Jeannie Suk Gersen, Sex Lex Machina: Intimacy and Artificial Intelligence, 119 Colum. L. Rev. 1793 (2019).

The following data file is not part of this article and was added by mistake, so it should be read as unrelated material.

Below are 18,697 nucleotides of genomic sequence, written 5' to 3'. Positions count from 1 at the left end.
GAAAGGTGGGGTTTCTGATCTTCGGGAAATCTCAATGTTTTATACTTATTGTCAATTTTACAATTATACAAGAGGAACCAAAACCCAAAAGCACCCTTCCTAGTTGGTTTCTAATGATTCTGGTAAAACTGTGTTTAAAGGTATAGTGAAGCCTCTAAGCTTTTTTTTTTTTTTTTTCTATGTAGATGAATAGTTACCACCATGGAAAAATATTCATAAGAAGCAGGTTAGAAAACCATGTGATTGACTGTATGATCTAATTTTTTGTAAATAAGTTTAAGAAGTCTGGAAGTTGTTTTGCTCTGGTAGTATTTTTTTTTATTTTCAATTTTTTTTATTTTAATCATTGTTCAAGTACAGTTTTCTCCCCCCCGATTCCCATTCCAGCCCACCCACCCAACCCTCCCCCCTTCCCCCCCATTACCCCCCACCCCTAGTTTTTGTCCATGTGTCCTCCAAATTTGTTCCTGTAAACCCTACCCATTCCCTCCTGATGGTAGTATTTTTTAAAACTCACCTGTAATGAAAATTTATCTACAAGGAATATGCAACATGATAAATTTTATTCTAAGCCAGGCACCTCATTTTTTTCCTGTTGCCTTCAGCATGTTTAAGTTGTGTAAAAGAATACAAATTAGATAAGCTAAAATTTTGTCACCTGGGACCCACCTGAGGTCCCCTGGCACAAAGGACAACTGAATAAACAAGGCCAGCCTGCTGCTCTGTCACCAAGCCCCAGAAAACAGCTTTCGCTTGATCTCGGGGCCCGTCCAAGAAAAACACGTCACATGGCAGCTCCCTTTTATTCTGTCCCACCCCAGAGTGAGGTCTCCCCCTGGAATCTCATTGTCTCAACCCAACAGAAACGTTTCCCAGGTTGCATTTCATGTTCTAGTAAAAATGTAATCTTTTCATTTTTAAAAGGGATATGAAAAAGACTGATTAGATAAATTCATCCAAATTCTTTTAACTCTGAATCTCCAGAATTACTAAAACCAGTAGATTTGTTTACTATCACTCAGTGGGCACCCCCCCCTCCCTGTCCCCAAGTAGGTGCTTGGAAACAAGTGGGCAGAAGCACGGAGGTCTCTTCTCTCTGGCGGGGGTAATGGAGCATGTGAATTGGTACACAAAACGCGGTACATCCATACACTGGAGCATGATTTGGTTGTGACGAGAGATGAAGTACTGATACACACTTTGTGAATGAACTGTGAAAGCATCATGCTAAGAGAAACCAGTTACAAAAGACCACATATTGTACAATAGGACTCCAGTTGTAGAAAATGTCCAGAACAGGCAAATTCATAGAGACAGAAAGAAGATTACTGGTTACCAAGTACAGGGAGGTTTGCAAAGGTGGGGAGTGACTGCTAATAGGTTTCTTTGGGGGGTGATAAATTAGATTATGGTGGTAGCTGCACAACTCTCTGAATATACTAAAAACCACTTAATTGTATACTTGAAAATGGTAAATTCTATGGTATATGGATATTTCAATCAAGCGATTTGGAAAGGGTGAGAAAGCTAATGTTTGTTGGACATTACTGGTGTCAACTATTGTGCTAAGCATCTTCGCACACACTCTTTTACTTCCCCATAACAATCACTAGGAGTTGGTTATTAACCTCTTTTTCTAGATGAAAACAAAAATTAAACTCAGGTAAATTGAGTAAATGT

Abstract: Sex robots are here. Created specifically to allow individuals to simulate erotic and romantic experiences with a seemingly alive and present human being, sex robots will soon force lawmakers to address the rise of digisexuality and the human-robot relationship. The extent to which intimacy between a human and robot can be regulated depends on how we characterize sex with robots--as a masturbatory act, an intimate relationship, or nonconsensual sexual contact-- and whether sexual activity with robots makes us see robots as more human or less human. A robot sex panic may be driven primarily by the idea that robots are servile by nature. Critics argue that an inherently nonreciprocal dynamic between humans and robots will translate into exploitative relationships that may fuel abuse of human partners, or that sex robots may further social isolation and retreat from human intimacy. Conversely, sex robots may function as safe--and otherwise unavailable--sexual and emotional outlets for those who may otherwise harm others. They may even train individuals to be more respectful in human relationships. At this point, we do not know how our relationships with robots will inform our relationships with humans, for better or for worse. This Essay explores the consequences of sex robots on society and argues that questions of how sex robots will improve or worsen humans' treatment of one another is the key to regulation to come. What is clear is that sex robots will require us to grapple with our vulnerabilities in relationships, reconsider fundamental rights, and question what it means to be intimate and to be human.